Photo of Ford’s Theatre photo taken in Washington, D.C. by Mathew Brady, between 1862-1875
Modern photo of Ford’s Theatre in Washington, D.C.

President Lincoln had decided to celebrate the renewed hope of the Union staying together by spending an evening out with his wife. 

After hearing of the president’s plans to attend a play in Ford’s Theatre, a group of conspirators finalized their murderous plan they hoped would revive the Confederate cause.   

While attending the play, Our American Cousin, at Ford’s Theatre in Washington, D.C., Lincoln was shot in the head as he watched the play.  He died the following day at 7:22 a.m., in the Petersen House opposite the theatre. (Wikipedia)

Images from Library of Congress and National Park Service

Lincoln was the first American president to be assassinated, and Lincoln’s funeral and burial marked an extended period of national mourning. More extensive details are found in myriads of documents, archives and publications.  Wikipedia’s link is  If you visit Washington, D.C., it is worth going to Ford’s Theatre for an in-depth understanding of events.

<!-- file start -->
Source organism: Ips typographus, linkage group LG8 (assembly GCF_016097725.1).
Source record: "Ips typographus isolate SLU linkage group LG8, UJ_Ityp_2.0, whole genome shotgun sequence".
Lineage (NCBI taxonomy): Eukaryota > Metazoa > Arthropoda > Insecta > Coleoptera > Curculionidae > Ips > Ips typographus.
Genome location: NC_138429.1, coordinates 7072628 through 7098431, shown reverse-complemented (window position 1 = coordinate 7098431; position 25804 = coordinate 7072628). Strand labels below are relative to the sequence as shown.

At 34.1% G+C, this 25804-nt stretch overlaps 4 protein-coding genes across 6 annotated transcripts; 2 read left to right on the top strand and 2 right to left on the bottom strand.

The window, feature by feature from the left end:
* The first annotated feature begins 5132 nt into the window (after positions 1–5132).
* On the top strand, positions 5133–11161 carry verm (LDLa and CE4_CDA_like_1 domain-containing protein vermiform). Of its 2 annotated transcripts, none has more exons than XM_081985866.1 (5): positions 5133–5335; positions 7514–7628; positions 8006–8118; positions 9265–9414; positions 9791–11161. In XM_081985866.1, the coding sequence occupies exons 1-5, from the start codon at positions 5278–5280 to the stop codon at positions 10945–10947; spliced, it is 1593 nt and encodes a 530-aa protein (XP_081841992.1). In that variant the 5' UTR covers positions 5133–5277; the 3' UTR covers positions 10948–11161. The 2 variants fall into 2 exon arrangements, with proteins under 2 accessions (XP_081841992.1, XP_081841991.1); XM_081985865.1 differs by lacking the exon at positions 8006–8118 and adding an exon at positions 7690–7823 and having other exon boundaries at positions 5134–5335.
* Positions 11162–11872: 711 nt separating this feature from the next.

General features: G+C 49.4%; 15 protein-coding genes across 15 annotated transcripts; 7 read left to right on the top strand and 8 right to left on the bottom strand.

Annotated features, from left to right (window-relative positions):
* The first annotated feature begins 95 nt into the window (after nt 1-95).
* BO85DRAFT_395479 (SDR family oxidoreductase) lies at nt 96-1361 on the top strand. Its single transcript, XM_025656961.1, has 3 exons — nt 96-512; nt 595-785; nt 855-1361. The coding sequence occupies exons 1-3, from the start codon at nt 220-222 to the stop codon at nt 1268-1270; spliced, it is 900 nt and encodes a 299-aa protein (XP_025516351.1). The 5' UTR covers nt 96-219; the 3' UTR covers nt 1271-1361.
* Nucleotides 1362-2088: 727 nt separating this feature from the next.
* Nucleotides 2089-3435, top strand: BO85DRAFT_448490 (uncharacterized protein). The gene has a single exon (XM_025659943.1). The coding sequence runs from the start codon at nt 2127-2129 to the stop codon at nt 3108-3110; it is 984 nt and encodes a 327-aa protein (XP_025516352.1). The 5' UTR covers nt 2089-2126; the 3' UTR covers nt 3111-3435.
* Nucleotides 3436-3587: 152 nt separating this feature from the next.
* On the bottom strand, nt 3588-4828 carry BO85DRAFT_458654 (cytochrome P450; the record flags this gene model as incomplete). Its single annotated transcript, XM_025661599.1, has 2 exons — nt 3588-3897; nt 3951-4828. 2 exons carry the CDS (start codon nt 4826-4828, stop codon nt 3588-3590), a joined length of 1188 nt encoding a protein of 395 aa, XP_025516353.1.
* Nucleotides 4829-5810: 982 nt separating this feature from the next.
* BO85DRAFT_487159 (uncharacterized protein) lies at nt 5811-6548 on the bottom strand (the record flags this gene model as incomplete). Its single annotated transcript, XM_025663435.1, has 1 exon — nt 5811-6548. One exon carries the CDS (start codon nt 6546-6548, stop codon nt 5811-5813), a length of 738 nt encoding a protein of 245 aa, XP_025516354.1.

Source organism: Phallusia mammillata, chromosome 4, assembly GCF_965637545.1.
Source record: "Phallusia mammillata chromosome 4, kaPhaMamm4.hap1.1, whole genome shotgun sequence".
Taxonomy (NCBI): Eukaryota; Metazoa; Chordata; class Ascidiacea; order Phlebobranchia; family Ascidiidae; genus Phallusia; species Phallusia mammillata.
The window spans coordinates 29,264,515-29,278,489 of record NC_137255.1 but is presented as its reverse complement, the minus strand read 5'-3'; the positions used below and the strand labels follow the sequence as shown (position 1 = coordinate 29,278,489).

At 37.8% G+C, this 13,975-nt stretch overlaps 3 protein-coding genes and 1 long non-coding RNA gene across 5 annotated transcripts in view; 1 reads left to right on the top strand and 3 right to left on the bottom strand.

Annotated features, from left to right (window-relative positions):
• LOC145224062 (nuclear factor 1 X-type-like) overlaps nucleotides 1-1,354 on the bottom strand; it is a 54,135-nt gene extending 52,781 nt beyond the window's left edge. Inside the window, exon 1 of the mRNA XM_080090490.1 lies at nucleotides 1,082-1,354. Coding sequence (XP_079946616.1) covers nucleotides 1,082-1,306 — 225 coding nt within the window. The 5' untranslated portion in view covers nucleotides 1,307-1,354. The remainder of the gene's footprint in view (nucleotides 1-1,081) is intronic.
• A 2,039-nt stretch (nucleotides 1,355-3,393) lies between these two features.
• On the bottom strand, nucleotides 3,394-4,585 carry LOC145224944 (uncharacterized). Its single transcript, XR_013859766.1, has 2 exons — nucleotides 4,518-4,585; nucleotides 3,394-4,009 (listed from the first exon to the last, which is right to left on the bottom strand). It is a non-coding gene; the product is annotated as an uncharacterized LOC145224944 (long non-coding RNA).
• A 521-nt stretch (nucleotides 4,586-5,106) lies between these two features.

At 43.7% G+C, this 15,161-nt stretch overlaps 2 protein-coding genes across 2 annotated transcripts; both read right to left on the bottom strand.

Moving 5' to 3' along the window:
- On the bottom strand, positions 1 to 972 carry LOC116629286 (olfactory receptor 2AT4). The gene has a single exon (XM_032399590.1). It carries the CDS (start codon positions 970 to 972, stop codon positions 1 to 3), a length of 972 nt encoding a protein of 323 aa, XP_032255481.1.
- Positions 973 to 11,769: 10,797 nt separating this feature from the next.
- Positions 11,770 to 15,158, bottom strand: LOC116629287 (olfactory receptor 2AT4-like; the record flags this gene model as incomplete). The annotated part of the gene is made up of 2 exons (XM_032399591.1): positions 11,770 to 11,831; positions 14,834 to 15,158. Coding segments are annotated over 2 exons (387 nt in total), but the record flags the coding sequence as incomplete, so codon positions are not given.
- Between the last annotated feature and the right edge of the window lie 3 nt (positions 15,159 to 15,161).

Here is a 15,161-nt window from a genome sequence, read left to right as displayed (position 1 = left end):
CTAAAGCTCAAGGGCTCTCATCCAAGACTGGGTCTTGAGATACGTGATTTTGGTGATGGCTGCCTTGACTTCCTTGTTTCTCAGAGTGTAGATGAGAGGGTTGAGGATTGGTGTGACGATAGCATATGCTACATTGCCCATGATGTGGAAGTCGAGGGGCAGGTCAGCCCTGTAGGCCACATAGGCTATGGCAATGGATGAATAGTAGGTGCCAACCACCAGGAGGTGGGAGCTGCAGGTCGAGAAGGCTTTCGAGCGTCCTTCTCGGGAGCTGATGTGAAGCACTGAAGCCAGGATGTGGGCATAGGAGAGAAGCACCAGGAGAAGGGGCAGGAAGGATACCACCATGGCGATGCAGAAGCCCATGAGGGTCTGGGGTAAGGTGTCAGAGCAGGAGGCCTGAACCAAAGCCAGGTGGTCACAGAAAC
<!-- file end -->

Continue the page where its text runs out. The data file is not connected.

The images above show how the theatre was restored close to it’s original configuration when President Lincoln was shot. The old door with holes is the original door leading to Lincoln’s box. Some thought the hold was drilled by the perpetrator to ensure the right moment for attack but the family of Ford’s Theatre mentioned Henry Ford, owner, drilled the hole.

The images of the Peterson House across the street from Ford’s Theatre show where Lincoln was taken after being shot, and where he died. The bed is not original but a replica at the same location in the house just inside the house entrance hallway under the stairs. Lincoln was tall and had to be placed on the bed at an angle.

I ask, why does one take the life of another?  Why does one despise – to the point of murder, civil, national leadership such as a president who wants freedom for all; one who prayed and worked endlessly for a Union of states (the United States of America) for the common good and freedom of humankind? 

We may have differences and disagreements, and yes we do, but we need to be peaceful and civil, working toward the common good of a free society under the rule of law, allowing individual freedom to flourish.  

Love and protect freedom; respect life; respect the position of leadership working for the common good, even when we disagree with decisions.

Blessings along the Way!